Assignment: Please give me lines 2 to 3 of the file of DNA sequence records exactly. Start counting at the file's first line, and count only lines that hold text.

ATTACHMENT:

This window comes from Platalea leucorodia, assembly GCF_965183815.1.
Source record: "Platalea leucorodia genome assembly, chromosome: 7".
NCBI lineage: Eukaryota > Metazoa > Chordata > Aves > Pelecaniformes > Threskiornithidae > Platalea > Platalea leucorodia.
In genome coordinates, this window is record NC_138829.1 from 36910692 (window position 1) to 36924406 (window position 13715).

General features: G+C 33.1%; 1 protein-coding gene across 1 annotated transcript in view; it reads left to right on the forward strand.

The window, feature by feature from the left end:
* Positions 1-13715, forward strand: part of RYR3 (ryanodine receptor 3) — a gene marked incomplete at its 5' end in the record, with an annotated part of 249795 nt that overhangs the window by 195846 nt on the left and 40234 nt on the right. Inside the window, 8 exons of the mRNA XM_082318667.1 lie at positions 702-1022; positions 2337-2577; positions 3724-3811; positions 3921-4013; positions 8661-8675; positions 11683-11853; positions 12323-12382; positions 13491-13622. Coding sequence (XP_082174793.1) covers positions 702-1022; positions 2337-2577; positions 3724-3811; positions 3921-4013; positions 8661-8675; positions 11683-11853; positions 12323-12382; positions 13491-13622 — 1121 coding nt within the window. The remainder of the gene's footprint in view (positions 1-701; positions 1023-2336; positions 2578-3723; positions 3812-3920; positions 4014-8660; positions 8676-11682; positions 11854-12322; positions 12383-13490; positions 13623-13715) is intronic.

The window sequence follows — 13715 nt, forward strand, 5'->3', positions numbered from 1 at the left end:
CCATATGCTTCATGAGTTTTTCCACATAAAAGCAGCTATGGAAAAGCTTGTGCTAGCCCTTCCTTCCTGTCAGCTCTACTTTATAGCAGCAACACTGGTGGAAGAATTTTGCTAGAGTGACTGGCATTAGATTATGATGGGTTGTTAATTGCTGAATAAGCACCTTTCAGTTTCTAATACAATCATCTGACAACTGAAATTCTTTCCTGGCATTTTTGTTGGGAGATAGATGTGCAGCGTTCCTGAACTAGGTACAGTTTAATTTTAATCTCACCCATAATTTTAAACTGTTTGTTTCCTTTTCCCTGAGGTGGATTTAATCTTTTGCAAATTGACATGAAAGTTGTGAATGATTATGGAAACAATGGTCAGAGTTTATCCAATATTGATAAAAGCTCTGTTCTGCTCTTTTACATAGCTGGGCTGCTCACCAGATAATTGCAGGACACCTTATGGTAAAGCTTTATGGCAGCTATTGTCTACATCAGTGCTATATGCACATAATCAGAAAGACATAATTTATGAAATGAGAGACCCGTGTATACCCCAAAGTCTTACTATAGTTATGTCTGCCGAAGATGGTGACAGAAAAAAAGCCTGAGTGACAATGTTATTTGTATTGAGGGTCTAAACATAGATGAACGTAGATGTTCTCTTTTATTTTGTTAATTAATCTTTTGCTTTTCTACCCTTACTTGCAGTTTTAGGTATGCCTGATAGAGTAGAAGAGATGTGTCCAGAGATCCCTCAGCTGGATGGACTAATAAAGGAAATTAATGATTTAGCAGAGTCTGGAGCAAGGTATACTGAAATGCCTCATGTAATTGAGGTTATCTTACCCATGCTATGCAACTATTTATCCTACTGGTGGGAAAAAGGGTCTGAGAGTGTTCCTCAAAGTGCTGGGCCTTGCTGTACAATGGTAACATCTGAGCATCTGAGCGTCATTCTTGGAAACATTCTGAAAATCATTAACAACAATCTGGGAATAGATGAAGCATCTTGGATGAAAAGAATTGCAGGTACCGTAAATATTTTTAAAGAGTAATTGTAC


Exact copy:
Source record: "Platalea leucorodia genome assembly, chromosome: 7".
NCBI lineage: Eukaryota > Metazoa > Chordata > Aves > Pelecaniformes > Threskiornithidae > Platalea > Platalea leucorodia.